(2.) The Spirit strives with men more immediately, when he makes his inward approaches to the consciences of men, debating in their own bosoms the case with them. One while he shows them their sins in their bloody colours, and whither they shall surely bring them, if not looked to timely, which he doth so convincingly, that the creature smells sometimes the very fire and brimstone about him, and is at present in a temporary hell; another while he falls a parleying and treating with them, making gracious overtures to the sinner, if he will return at his reproof, presents the grace of the gospel, and opens a door of hope for his recovery, yea, falls a wooing and beseeching of him to throw down his rebellious arms, and come to Christ for life, whose heart is in a present disposition to receive and embrace the first motion the returning sinner makes for mercy. Now when the Spirit of God follows the sinner from place to place, and time to time, suggesting such motions, and renewing his old suit, and the creature shall fling out of the Spirit’s hands, thus striving with him, (the thing being unaccomplished), as far from renouncing his lusts, or taking any liking to Christ as ever. This is to resist the Spirit to his face, and it carries so much malignity in it, that even where it hath not been final, poor humbled souls (so) over-set with the horror of it, that they could not for a long time be persuaded but that it was the unpardonable sin. Take heed therefore, sinners, how you use the Spirit when he comes knocking at the door of your hearts. Open at his knock, and he will be your guest; you shall have his sweet company. Repulse him, and you have not a promise he will knock again. And if once he leave striving with thee, unhappy man, thou art lost for ever; thou liest like a ship cast up by the waves upon some high rock, where the tide (will) never come to fetch it off. Thou mayest come to the Word, converse with other ordinances, but in vain. It

is the Spirit in them, which is both tide and wind, to set the soul afloat, and carry it on, or else it lies like a ship on dry ground which stirs not.

2. We wrestle against God when we wrestle with is providence; and that in two ways.

(1.) When we are discontented with his providential disposure of us. God’s carving for us doth not please us so, but that we are objecting against his dealings towards us, at least muttering something with the fool in our hearts, which God hears as lightly as man our words. God counts then we begin to quarrel with him, when we do not acquiesce in, and say amen to his providence, whatever it is. He calls it a contending with the Almighty, Job 40:2, yea, a reproving of God. And he is a bold man sure that dare find fault with God, and article against heaven. God challengeth him, whoever he is, that doth this, to answer it at his peril. ‘He that reproveth God, let him answer it,’ ver. 2 of the chapter forementioned. It was high time for Job to have done, when he hears what a sense God puts upon those unwary words which dropped from him in the anguish of his spirit and paroxysm of his sufferings. Contend with the Almighty? Reprove God? Good man, how blank he is, and cries out, I am vile, what shall I answer thee? I will lay my hand upon my mouth. Let God but pardon what is past, and he shall hear such language no more. O, sirs, Take heed of this wrestling above all other. Contention is uncomfortable, with whomsoever it is we fall out—Neighbours or friends, wife or husband, children or servants, but worst of all with God. If God cannot please thee, but thy heart riseth against him, what hopes are there of thy pleasing him, who will take nothing kindly from that man who is angry with him? And how can love to God be preserved in a discontented heart, that is always muttering against him? Love cannot think any evil of God, nor endure to hear any speak evil of him, but it must take God’s part, as Jonathan David’s, when Saul spake basely of him; and when it cannot be heard, will like him arise and be gone. When afflicted, love can allow thee to groan, but not to grumble. If thou wilt ease thy encumbered spirit into God’s bosom by prayer, and humbly wrestle with God on thy knees, love is for thee, and will help thee to the best arguments thou canst use to God; but if thou wilt vent thy distempered passions, and show a mutinous spirit against God, this stabs it to the heart.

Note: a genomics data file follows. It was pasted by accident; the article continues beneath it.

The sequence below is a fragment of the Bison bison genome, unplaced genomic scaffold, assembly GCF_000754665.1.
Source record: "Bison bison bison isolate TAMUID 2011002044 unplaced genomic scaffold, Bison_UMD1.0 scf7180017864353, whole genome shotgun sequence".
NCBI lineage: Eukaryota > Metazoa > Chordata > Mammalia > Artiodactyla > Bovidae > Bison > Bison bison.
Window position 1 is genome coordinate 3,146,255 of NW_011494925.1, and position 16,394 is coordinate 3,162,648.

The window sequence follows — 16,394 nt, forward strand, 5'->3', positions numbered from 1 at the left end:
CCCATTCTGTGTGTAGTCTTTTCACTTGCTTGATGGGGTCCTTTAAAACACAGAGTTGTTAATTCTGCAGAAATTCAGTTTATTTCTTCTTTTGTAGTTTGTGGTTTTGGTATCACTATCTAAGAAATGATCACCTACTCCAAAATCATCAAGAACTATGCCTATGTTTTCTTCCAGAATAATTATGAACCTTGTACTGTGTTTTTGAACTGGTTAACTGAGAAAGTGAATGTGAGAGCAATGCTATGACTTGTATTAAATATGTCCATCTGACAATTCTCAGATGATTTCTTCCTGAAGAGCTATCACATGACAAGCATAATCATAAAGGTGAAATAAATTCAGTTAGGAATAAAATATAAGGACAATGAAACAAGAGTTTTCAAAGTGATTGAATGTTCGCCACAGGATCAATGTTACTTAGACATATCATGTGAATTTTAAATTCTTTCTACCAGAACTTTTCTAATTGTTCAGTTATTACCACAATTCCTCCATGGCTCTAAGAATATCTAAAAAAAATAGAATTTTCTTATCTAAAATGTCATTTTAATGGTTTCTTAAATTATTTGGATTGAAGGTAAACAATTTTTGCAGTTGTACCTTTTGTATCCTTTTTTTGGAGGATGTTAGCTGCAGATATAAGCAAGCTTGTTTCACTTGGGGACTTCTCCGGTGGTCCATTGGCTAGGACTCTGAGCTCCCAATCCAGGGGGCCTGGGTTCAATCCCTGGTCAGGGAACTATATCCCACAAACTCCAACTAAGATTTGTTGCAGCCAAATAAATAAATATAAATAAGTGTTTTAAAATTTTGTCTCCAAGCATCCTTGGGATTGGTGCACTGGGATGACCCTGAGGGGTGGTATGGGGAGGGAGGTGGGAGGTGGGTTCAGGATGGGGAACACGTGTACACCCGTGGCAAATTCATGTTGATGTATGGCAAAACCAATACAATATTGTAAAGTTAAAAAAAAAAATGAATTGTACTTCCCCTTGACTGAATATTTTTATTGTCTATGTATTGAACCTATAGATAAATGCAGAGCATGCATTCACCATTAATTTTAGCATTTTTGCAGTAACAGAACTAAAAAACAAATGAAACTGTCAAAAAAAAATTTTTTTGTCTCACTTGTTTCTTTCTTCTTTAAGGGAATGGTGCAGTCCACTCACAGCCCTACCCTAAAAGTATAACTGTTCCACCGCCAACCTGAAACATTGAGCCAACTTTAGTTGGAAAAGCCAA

(2.) We wrestle against providence, when incorrigible under the various dispensations of God toward us. Providence has a voice if we had an ear.

Mercies should draw, afflictions drive. Now when neither fair means nor foul do is good, but we are impenitent under both; this is to wrestle against God with both hands. Either of these have their peculiar aggravations: one is against love, and so disingenuous; the other is against the smart of his rod, and therein we slight his anger, and are cruel to ourselves in kicking against the pricks. Mercy should make us ashamed, wrath afraid to sin. He that is not ashamed, has not the spirit of a man. He that is not afraid when smitten, is worse than the beast who stands in awe of whip and spur. Sometimes mercy, especially these outward mercies, which have a pleasing relish to the carnal part in a Christian, hath proved a snare to the best of men, but then affliction useth to recover them. But when affliction makes men worse, and they harden themselves against God, to sin more and more while the rod is on them; what is like to reclaim them? Few are made better by prosperity, whom afflictions make worse. He that will sin, though he goes in pain, will much more, if that once be gone. But take heed of this contesting with God. There is nothing got by scuffling with God, but blows, or worse. If he say he will afflict thee no more, it is even the worst he can say; it is as much as if he should say he will be in thy debt till another world, and there pay thee altogether. But if he means thee mercy, thou shalt hear from him in some sharper affliction than ever. He hath wedges that can rive thee, wert thou a more knotty piece than thou art. Are there yet the treasures of wickedness, and the scant measure that is abominable? saith god to Israel. What! incorrigible, though the Lord’s voice crieth unto the city, Micah 6:9, bidding you hear the rod, and him that hath appointed it? See what course God resolves on. Therefore will I make thee sick in smiting of thee, ver. 13. As if he had said, My other physic, I see, was too weak, it did not work or turn your stomach, but I will prepare a potion that shall make you sick at heart.

Second. It reproves those who seem to wrestle against sin, but not according to the word of command that Christ gives.